Skiing on a budget

Published on: Wednesday, January 22, 2020
Skiing on a budget - Group of friends on a ski holiday


Booking a ski or snowboard holiday does not have to cause a blizzard in your bank account, here are nine ways you can cut costs on the slopes

A ski or snowboard holiday is a brilliant way to capitalise on the cold winter weather, as long as you can manage the costs and don’t let your finance freezes you out. Here are some ways you can save money during your ski trip.

1. Decide whether you should buy or hire gear

The argument of whether you should buy or rent skis has been going on forever and it is likely to continue. Generally speaking, hiring ski equipment works out to be cheaper if you have to travel to the ski resort by air, meaning you don’t have to pay for extra luggage.

Having said that, if you are a seasoned skier with a few hundred miles of pistes under your belt, you may consider buying a pair of boots. Doing this may save you some money, and you know for certain that you will have a pair of boots that fit you comfortably.

Rental also means choices. You can review and pre-book your ski equipment online via one of the major rental sites (like, or you can visit the rental shops around the ski resort you are visiting and choose the rental in person.

Quite a few ski resorts also have attractive deals that combine lift tickets, lodging and equipment rental – some of them can guarantee you the lowest rates if you book well in advance.

2. Make your own sandwiches

Renting a self-catering apartment and stopping at a local supermarket before arriving at your accommodation can save you a significant amount of money.

Preparing delicious sandwiches in the morning is easy. Many ski lodges also provide picnic areas with fireplaces and even microwaves – so, you won’t have to scarf down sandwiches in the freezing cold. Another useful tip is to go easy on the après ski.

3. Share a room

From Les Deux Alpes in France to Zermatt in Switzerland, ski hostels in Europe are hip, friendly and easy on the budget. Many hostels also provide free ski bus, breakfast buffet, and free Wi-Fi.

After a day of skiing, there is usually an evening of music and dancing, or hanging out by the fireplace swapping stories. In the process, you make new friends, develop a deeper bond with old friends, and create happy memories.

4. Check lift passes before you buy

Some resorts do not charge for lifts to the novice slopes. So if you are new to skiing and planning to stick to the green runs, read the fine print before shelling out money for a lift pass. However, if your resort does require lift passes for all ages and skill levels, check for packages that include the pass in the overall resort price.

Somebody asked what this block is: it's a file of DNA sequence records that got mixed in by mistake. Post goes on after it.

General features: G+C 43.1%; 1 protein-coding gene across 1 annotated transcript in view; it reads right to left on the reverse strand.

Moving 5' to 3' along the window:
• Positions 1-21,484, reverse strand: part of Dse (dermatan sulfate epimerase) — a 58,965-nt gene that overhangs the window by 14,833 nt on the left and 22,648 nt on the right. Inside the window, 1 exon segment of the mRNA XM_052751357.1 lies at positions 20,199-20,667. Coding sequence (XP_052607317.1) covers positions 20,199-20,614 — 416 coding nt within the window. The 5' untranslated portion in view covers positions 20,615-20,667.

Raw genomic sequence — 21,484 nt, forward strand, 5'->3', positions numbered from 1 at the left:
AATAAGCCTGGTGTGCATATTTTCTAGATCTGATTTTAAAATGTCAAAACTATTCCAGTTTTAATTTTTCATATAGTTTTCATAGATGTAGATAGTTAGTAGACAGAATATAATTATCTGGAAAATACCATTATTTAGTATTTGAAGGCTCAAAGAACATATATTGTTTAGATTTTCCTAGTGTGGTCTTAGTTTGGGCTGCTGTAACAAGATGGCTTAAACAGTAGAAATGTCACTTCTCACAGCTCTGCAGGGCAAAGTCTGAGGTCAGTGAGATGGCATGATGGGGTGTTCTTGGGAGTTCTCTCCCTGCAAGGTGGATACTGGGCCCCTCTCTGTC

5. Choose a cheaper destination

Ski resorts in Bulgaria and Poland have a strong reputation for being highly affordable, but there are plenty of small ski resorts in other parts of Europe offering attractive deals too. A few of our firm favourites are:

6. Book an all-inclusive package

If you want to save money without sacrificing comfort, an all-inclusive trip could be your best choice. While it may seem expensive upfront, you will spend next to nothing during your stay. is a popular site offering quality packages to the Alps. Their hotels usually have an indoor pool and a wellness spa for you to relax and enjoy in the evening.

7. Book in advance… or last minute

Booking early will certainly reward you. However, if you are booking a spontaneous ski trip, do it at the last minute often gives you the best deals.

You are advised to look around before booking. There are websites which list the same deal for a specific month and also tag it as a ‘last-minute’ deal. There are also websites advertising great prices, but the skiing date is actually in April when the season is almost over.

8. Travel off-season

Skiing in late March or early April (off-season) can definitely save you some money; the trick is to know where to go. For readers in America, Aspen in Colorado and Mt Hood and Mt Bachelor in Oregon are top destinations. In Europe, Levi in Finland, Åre in Sweden, Obergurgl in Austria, St Anton am Arlberg in Austria, Saas-Fee in Switzerland are all good choices.

9. Take a coach

Taking a coach is usually cheaper than flying, not to mention sometimes it can be faster than going through airport security and waiting for transfer at the other end.

If you travel in a group of four, driving can be a good alternative too. While driving is more expensive than taking a coach, you can pack in as much food, drinks and ski equipment that you want.

If you liked this, you might also like:

This article was first published on 30-Sep-2008 and updated on 22-Jan-2020.